Facts about Sussex
Finds at Eartham Pit in Boxgrove show that the area has some of the earliest hominid remains in Europe, dating back some 500,000 years and known as Boxgrove Man or Homo heidelbergensis. At a site near Pulborough called The Beedings, tools have been found that date from around 35,000 years ago and that are thought to be from either the last Neanderthals in northern Europe or pioneer populations of modern humans. The thriving population lived by hunting game such as horses, bison, mammoth and woolly rhinos.
Sussex is rich in remains from the Bronze and Iron Ages, in particular the Bronze Age barrows known as the Devil’s Jumps and Cissbury Ring, one of Britain’s largest hillforts. Towards the end of the Iron Age in 75BC people from the Atrebates, one of the tribes of the Belgae, a mix of Celtic and German stock, started invading and occupying southern Britain. This was followed by an invasion by the Roman army under Julius Caesar that temporarily occupied the south-east in 55BC.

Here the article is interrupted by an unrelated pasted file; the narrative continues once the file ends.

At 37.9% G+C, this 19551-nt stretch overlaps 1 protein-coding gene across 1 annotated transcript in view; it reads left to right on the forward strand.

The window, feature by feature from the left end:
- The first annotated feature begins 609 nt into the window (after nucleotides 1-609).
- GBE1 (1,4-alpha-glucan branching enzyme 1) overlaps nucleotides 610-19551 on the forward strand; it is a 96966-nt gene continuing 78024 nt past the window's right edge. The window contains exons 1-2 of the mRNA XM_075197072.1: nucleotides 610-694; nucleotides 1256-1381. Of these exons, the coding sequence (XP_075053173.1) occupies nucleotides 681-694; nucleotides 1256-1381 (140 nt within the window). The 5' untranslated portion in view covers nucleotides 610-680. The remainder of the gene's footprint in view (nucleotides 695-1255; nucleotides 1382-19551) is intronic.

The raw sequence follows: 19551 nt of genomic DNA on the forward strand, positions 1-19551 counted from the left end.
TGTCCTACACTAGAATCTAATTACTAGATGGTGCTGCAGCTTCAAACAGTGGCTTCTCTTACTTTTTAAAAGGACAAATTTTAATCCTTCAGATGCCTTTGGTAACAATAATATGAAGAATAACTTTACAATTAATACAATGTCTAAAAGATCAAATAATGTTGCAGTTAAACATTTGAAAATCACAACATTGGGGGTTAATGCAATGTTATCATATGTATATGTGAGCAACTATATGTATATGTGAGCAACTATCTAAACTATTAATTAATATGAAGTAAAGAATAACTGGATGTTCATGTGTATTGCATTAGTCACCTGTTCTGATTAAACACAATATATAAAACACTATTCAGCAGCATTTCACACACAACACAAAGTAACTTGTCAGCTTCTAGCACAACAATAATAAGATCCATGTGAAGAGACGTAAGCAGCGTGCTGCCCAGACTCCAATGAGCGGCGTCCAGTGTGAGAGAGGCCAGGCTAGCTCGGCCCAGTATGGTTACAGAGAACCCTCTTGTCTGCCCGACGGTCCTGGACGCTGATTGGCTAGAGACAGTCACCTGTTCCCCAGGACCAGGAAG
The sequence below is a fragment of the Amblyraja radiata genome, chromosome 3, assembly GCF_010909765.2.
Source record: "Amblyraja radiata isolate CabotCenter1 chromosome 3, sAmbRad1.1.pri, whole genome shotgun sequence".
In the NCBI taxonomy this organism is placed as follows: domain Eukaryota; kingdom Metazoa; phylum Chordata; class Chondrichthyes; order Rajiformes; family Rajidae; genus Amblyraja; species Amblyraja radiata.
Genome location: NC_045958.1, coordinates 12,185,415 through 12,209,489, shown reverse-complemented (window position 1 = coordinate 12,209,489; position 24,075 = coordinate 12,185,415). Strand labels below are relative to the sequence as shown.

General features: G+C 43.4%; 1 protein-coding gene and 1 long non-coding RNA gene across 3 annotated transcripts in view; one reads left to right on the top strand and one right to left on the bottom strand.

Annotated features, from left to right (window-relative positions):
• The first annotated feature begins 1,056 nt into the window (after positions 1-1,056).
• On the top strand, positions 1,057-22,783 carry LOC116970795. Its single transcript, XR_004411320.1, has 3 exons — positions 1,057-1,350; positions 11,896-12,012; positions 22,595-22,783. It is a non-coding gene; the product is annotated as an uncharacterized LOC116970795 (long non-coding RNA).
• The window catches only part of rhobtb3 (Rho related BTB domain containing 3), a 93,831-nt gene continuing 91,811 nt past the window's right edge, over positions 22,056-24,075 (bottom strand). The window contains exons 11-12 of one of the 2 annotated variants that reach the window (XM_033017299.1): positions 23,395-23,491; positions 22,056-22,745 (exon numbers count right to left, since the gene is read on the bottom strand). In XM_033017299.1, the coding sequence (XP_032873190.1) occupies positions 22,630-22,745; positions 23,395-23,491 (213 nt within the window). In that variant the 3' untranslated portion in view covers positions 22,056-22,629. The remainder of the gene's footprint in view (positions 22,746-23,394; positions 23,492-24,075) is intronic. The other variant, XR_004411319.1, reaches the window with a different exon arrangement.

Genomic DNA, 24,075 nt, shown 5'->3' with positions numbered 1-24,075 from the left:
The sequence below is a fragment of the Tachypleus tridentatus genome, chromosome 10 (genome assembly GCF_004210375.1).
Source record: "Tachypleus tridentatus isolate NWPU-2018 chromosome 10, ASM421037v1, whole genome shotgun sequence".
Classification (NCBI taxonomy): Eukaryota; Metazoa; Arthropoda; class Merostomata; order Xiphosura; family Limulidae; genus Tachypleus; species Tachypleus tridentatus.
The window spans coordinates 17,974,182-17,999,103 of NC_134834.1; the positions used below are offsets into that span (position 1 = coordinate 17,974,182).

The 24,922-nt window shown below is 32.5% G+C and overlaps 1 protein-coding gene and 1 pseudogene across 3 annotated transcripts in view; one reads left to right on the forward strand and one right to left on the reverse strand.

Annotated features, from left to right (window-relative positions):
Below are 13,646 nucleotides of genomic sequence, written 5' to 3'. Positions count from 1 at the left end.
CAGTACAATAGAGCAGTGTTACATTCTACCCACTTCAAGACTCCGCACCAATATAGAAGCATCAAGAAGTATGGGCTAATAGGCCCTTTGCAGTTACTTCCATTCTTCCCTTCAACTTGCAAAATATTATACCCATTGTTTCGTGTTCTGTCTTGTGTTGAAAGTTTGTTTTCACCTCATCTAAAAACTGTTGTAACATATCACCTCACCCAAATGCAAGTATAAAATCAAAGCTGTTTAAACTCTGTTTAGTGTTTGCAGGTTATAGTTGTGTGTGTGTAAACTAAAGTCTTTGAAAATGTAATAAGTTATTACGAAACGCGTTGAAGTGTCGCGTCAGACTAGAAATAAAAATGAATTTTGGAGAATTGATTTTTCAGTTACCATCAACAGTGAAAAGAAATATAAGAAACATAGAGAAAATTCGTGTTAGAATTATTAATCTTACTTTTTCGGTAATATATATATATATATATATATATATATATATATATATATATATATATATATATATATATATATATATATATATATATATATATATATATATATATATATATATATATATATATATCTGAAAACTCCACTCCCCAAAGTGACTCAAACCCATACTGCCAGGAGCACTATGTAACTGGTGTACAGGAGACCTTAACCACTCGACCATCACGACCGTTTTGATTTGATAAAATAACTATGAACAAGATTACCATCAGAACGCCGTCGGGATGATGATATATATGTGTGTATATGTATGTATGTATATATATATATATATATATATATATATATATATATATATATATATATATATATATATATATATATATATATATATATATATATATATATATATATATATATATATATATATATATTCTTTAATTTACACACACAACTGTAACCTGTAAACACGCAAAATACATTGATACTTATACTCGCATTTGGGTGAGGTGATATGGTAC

Sussex, is a historic county in South East England and was formerly an independent medieval kingdom. It is bounded to the west by Hampshire, north by Surrey, northeast by Kent, south by the English Channel, and divided for many purposes into the ceremonial counties of West Sussex and East Sussex. Brighton and Hove, though part of East Sussex, was made a unitary authority in 1997, and as such, is administered independently of the rest of East Sussex.
In 1974, the Lord-Lieutenant of Sussex was replaced with one each for East and West Sussex, which became separate ceremonial counties. Sussex continues to be recognised as a geographical territory and cultural region. It has had a single police force since 1968 and its name is in common use in the media. In 2007, Sussex Day was created to celebrate the county’s rich culture and history and in 2011 the flag of Sussex was recognised by the Flag Institute.